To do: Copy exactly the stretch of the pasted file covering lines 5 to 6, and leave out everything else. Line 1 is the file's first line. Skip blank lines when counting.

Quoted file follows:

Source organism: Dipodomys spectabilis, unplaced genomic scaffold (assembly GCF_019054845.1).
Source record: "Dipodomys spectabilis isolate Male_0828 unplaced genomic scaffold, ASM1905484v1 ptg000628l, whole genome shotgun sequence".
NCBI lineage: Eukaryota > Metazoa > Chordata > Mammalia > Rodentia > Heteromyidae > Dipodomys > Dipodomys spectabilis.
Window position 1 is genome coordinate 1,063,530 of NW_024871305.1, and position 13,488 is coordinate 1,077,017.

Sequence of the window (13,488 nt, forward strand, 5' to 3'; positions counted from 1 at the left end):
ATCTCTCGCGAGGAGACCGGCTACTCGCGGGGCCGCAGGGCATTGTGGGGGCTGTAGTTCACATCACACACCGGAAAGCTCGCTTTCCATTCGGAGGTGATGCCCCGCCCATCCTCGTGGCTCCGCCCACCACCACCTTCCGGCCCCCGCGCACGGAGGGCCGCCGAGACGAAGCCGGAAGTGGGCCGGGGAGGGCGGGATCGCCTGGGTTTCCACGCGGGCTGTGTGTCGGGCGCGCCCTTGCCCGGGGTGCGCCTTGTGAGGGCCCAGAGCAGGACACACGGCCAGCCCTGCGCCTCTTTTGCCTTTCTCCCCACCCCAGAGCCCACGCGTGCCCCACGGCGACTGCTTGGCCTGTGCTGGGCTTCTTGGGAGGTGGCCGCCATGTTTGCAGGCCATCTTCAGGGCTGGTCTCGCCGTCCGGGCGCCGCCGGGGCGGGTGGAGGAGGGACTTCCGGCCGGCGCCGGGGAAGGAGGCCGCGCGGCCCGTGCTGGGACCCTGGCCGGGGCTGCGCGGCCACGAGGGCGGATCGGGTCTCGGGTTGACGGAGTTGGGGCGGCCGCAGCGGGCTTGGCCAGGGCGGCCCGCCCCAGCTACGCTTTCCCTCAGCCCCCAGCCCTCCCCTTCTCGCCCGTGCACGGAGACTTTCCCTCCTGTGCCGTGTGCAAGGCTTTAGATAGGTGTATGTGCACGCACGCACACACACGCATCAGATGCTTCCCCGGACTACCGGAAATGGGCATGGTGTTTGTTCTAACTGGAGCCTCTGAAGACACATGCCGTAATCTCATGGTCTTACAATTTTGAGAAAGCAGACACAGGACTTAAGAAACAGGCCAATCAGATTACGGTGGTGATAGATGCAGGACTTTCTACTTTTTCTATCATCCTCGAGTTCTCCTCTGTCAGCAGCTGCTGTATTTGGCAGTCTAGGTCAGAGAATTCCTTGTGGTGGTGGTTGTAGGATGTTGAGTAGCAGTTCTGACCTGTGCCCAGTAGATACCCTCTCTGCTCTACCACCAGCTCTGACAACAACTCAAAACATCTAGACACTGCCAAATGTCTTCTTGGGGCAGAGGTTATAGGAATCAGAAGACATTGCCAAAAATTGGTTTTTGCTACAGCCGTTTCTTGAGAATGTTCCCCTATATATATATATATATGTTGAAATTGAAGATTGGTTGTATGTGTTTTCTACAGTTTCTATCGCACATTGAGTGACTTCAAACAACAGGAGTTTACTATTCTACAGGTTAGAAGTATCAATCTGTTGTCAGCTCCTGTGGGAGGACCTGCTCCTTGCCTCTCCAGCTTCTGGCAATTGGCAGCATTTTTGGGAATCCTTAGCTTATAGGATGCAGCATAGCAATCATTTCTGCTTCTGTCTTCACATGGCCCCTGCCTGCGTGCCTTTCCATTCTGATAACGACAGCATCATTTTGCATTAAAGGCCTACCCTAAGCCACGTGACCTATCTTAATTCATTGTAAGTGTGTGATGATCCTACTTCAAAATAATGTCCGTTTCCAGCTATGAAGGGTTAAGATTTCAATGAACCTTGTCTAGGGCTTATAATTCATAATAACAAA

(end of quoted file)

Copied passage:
Sequence of the window (13,488 nt, forward strand, 5' to 3'; positions counted from 1 at the left end):
ATCTCTCGCGAGGAGACCGGCTACTCGCGGGGCCGCAGGGCATTGTGGGGGCTGTAGTTCACATCACACACCGGAAAGCTCGCTTTCCATTCGGAGGTGATGCCCCGCCCATCCTCGTGGCTCCGCCCACCACCACCTTCCGGCCCCCGCGCACGGAGGGCCGCCGAGACGAAGCCGGAAGTGGGCCGGGGAGGGCGGGATCGCCTGGGTTTCCACGCGGGCTGTGTGTCGGGCGCGCCCTTGCCCGGGGTGCGCCTTGTGAGGGCCCAGAGCAGGACACACGGCCAGCCCTGCGCCTCTTTTGCCTTTCTCCCCACCCCAGAGCCCACGCGTGCCCCACGGCGACTGCTTGGCCTGTGCTGGGCTTCTTGGGAGGTGGCCGCCATGTTTGCAGGCCATCTTCAGGGCTGGTCTCGCCGTCCGGGCGCCGCCGGGGCGGGTGGAGGAGGGACTTCCGGCCGGCGCCGGGGAAGGAGGCCGCGCGGCCCGTGCTGGGACCCTGGCCGGGGCTGCGCGGCCACGAGGGCGGATCGGGTCTCGGGTTGACGGAGTTGGGGCGGCCGCAGCGGGCTTGGCCAGGGCGGCCCGCCCCAGCTACGCTTTCCCTCAGCCCCCAGCCCTCCCCTTCTCGCCCGTGCACGGAGACTTTCCCTCCTGTGCCGTGTGCAAGGCTTTAGATAGGTGTATGTGCACGCACGCACACACACGCATCAGATGCTTCCCCGGACTACCGGAAATGGGCATGGTGTTTGTTCTAACTGGAGCCTCTGAAGACACATGCCGTAATCTCATGGTCTTACAATTTTGAGAAAGCAGACACAGGACTTAAGAAACAGGCCAATCAGATTACGGTGGTGATAGATGCAGGACTTTCTACTTTTTCTATCATCCTCGAGTTCTCCTCTGTCAGCAGCTGCTGTATTTGGCAGTCTAGGTCAGAGAATTCCTTGTGGTGGTGGTTGTAGGATGTTGAGTAGCAGTTCTGACCTGTGCCCAGTAGATACCCTCTCTGCTCTACCACCAGCTCTGACAACAACTCAAAACATCTAGACACTGCCAAATGTCTTCTTGGGGCAGAGGTTATAGGAATCAGAAGACATTGCCAAAAATTGGTTTTTGCTACAGCCGTTTCTTGAGAATGTTCCCCTATATATATATATATATGTTGAAATTGAAGATTGGTTGTATGTGTTTTCTACAGTTTCTATCGCACATTGAGTGACTTCAAACAACAGGAGTTTACTATTCTACAGGTTAGAAGTATCAATCTGTTGTCAGCTCCTGTGGGAGGACCTGCTCCTTGCCTCTCCAGCTTCTGGCAATTGGCAGCATTTTTGGGAATCCTTAGCTTATAGGATGCAGCATAGCAATCATTTCTGCTTCTGTCTTCACATGGCCCCTGCCTGCGTGCCTTTCCATTCTGATAACGACAGCATCATTTTGCATTAAAGGCCTACCCTAAGCCACGTGACCTATCTTAATTCATTGTAAGTGTGTGATGATCCTACTTCAAAATAATGTCCGTTTCCAGCTATGAAGGGTTAAGATTTCAATGAACCTTGTCTAGGGCTTATAATTCATAATAACAAA